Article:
With these reservations aside, the book is good news for those who embark upon love’s costly journey of remembering and caring for those who, in Andrea Gillies’ words, ‘are no longer able to make memory’. It is also a welcome contribution to theological conversations about the radically-contingent nature of human personhood.

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A version of this review will appear, in due course, in the International Journal of Public Theology.

Dialogue of Love: Breaking the Silence of Centuries: a review

John Chryssavgis (ed., with contributions by Brian Daley and George Florovsky), Dialogue of Love: Breaking the Silence of Centuries (New York: Fordham University Press, 2014). 96pp. ISBN: 9780823264001.

A guest review by Graeme Ferguson

Dialogue of Love was prepared to coincide with the meeting between Pope Francis and Bartholomew, Patriarch of Constantinople, on 25 May this year in Bethlehem. Dr Chryssavgis – who has edited three volumes of the writings of Patriarch Bartholomew, along with his own writings on ecology, on the theology of the Desert Fathers, and on spirituality – is one of Australia’s leading theologians with wide ecumenical experience. He is ideally suited to edit this celebratory gift to the Church both East and West. (He has recently been elevated to the post of Ecumenical Archdeacon of the Throne by the Patriarch.)

Although the meeting between the leaders of the Churches of the East and of the West was overshadowed in the secular news by other significant gestures by Pope Francis during his weekend visit to Jordan and Israel, it marked fifty years of changing relations between the Churches since the day when Patriarch Athenagoras and Pope Paul VI first greeted each other in Jerusalem in May 1964. When Athenagoras was asked by reporters what he would say to the Pope, he replied: ‘I came here to say “good morning” to my beloved brother, the Pope. You must remember that it has been five hundred and twenty five years since we have spoken to one another!’ This breach was the ‘great silence’ that had marred any communication between East and West.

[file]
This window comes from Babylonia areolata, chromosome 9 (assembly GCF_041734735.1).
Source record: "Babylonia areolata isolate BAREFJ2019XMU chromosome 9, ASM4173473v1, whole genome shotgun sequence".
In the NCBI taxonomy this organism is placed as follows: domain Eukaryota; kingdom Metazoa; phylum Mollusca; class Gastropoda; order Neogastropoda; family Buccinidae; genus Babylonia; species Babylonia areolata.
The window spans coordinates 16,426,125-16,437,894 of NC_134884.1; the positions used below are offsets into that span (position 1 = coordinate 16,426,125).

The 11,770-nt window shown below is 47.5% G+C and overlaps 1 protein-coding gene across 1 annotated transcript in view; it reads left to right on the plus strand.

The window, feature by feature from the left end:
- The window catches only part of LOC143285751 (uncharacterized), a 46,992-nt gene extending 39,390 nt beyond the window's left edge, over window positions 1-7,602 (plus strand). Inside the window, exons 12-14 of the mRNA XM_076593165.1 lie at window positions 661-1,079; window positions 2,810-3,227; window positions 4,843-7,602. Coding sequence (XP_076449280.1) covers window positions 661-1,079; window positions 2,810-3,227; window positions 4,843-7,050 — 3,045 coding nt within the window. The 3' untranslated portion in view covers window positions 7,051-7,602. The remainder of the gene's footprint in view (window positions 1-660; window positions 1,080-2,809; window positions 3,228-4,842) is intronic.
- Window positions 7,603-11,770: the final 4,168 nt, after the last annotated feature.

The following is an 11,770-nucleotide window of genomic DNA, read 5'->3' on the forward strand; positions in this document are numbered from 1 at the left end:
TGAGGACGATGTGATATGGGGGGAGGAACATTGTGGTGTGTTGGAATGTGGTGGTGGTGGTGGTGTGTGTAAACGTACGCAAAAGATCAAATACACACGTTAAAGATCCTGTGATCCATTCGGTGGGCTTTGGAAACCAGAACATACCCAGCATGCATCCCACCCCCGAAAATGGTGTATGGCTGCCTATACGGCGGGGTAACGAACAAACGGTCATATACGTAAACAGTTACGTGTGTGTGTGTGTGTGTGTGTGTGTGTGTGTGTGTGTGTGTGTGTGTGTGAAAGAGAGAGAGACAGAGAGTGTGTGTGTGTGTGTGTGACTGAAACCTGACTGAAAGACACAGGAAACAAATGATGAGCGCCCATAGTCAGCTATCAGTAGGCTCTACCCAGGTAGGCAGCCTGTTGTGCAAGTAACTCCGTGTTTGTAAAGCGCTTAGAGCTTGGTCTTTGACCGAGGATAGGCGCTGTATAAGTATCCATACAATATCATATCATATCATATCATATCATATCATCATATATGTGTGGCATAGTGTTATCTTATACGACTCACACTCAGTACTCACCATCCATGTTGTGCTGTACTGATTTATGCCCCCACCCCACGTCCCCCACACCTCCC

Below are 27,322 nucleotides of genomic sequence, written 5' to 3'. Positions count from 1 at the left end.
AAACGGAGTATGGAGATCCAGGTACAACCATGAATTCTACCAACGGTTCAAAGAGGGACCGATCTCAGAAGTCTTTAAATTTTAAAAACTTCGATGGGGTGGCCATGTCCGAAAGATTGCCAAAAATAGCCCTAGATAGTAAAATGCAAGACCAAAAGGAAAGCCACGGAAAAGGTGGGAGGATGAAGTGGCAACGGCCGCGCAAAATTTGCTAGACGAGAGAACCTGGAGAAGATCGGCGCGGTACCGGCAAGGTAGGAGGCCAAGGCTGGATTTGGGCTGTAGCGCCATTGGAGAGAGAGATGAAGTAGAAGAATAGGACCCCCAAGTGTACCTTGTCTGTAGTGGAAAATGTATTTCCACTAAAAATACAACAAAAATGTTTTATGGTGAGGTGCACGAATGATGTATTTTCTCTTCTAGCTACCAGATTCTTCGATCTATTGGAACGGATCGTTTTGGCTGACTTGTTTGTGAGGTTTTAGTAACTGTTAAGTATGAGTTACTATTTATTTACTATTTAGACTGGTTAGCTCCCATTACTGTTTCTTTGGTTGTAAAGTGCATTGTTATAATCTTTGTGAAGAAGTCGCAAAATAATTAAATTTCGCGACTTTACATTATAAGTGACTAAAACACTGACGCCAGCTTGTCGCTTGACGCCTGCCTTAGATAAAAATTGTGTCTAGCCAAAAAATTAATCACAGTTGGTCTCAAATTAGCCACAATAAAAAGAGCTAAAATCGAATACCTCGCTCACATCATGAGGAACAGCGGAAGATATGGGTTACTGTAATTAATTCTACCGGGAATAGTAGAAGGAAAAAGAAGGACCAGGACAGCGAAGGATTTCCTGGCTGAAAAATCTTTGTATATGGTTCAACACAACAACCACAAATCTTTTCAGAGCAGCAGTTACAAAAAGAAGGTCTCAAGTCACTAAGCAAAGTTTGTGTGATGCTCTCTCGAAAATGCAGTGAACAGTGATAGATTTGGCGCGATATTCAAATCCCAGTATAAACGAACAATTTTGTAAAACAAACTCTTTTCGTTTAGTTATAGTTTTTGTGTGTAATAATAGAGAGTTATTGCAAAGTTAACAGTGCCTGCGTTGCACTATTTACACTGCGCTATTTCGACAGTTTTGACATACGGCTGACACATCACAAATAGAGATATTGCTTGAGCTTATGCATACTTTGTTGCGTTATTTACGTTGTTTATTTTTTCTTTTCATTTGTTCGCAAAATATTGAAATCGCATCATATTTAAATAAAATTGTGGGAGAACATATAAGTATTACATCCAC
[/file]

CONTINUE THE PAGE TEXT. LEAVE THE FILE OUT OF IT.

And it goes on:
Dr Chryssavgis details the steps in the ‘pilgrimage towards unity’ with loving regard and a fine attention to the momentous nature of the changes first raised in the Second Vatican Council. This chapter gives an insightful overview of the steps that have been taken. Relations between East and West have become cordial and mutually gracious.

Fr. Daley has been closely associated with the theological conversations between the Churches in North America. He deals with the theological questions that have needed to be considered in ecumenical conversations. His chapter is a fine reminder of the way ecumenical courtesies are fostered and developed as people work together to overcome the breaches of past centuries.

The third contribution is a previously-unpublished paper giving Fr George Florovsky’s evaluation of the 1964 meeting where he dealt with the questions that gave rise to the breach and the style of dialogue needed to move once more towards unity. He writes of the hope that lies beyond the contradictions in the self-understanding of the Church of Rome, as the watchman watches for the morning to break (Isa 22.11). Florovsky taught in Edinburgh as well as Princeton, and helped both catholic and protestant theologians to act with respect and grace towards each other.